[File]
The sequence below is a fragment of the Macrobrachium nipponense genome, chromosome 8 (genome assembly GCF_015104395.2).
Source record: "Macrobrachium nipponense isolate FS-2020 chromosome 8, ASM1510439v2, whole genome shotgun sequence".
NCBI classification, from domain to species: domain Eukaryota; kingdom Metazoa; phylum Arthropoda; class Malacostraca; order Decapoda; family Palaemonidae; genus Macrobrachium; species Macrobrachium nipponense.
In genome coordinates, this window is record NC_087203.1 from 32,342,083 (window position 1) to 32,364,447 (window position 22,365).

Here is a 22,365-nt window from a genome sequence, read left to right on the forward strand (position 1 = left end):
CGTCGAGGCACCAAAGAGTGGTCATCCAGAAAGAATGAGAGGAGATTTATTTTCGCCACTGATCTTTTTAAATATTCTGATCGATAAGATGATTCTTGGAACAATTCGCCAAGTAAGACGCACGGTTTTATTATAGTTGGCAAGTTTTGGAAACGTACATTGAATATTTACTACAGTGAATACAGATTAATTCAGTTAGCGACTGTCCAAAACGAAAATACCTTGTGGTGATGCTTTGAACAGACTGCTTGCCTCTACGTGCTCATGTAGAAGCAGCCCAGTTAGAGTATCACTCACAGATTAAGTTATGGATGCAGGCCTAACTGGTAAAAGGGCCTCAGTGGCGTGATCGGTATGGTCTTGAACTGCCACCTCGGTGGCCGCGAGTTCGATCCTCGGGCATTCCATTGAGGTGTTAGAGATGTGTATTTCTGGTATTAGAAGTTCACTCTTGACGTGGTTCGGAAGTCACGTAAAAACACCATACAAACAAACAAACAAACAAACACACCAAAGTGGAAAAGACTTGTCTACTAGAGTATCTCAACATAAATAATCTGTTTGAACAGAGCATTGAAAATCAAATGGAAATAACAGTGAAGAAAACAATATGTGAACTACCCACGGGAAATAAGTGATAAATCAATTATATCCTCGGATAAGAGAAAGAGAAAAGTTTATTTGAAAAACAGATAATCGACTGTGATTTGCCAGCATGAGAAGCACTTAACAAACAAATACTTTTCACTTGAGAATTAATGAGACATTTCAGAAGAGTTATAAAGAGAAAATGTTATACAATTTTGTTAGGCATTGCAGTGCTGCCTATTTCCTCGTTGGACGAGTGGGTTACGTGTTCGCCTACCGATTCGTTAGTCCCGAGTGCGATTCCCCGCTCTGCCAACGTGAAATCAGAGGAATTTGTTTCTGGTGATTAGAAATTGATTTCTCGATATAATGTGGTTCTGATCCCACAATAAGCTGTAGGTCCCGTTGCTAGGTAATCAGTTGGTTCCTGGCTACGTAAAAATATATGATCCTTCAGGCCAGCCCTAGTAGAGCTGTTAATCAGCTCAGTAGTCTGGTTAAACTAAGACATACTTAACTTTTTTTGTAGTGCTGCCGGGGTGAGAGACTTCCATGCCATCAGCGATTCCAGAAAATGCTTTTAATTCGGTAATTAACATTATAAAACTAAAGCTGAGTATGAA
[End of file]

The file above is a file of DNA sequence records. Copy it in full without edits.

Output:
The sequence below is a fragment of the Macrobrachium nipponense genome, chromosome 8 (genome assembly GCF_015104395.2).
Source record: "Macrobrachium nipponense isolate FS-2020 chromosome 8, ASM1510439v2, whole genome shotgun sequence".
NCBI classification, from domain to species: domain Eukaryota; kingdom Metazoa; phylum Arthropoda; class Malacostraca; order Decapoda; family Palaemonidae; genus Macrobrachium; species Macrobrachium nipponense.
In genome coordinates, this window is record NC_087203.1 from 32,342,083 (window position 1) to 32,364,447 (window position 22,365).

Here is a 22,365-nt window from a genome sequence, read left to right on the forward strand (position 1 = left end):
CGTCGAGGCACCAAAGAGTGGTCATCCAGAAAGAATGAGAGGAGATTTATTTTCGCCACTGATCTTTTTAAATATTCTGATCGATAAGATGATTCTTGGAACAATTCGCCAAGTAAGACGCACGGTTTTATTATAGTTGGCAAGTTTTGGAAACGTACATTGAATATTTACTACAGTGAATACAGATTAATTCAGTTAGCGACTGTCCAAAACGAAAATACCTTGTGGTGATGCTTTGAACAGACTGCTTGCCTCTACGTGCTCATGTAGAAGCAGCCCAGTTAGAGTATCACTCACAGATTAAGTTATGGATGCAGGCCTAACTGGTAAAAGGGCCTCAGTGGCGTGATCGGTATGGTCTTGAACTGCCACCTCGGTGGCCGCGAGTTCGATCCTCGGGCATTCCATTGAGGTGTTAGAGATGTGTATTTCTGGTATTAGAAGTTCACTCTTGACGTGGTTCGGAAGTCACGTAAAAACACCATACAAACAAACAAACAAACAAACACACCAAAGTGGAAAAGACTTGTCTACTAGAGTATCTCAACATAAATAATCTGTTTGAACAGAGCATTGAAAATCAAATGGAAATAACAGTGAAGAAAACAATATGTGAACTACCCACGGGAAATAAGTGATAAATCAATTATATCCTCGGATAAGAGAAAGAGAAAAGTTTATTTGAAAAACAGATAATCGACTGTGATTTGCCAGCATGAGAAGCACTTAACAAACAAATACTTTTCACTTGAGAATTAATGAGACATTTCAGAAGAGTTATAAAGAGAAAATGTTATACAATTTTGTTAGGCATTGCAGTGCTGCCTATTTCCTCGTTGGACGAGTGGGTTACGTGTTCGCCTACCGATTCGTTAGTCCCGAGTGCGATTCCCCGCTCTGCCAACGTGAAATCAGAGGAATTTGTTTCTGGTGATTAGAAATTGATTTCTCGATATAATGTGGTTCTGATCCCACAATAAGCTGTAGGTCCCGTTGCTAGGTAATCAGTTGGTTCCTGGCTACGTAAAAATATATGATCCTTCAGGCCAGCCCTAGTAGAGCTGTTAATCAGCTCAGTAGTCTGGTTAAACTAAGACATACTTAACTTTTTTTGTAGTGCTGCCGGGGTGAGAGACTTCCATGCCATCAGCGATTCCAGAAAATGCTTTTAATTCGGTAATTAACATTATAAAACTAAAGCTGAGTATGAA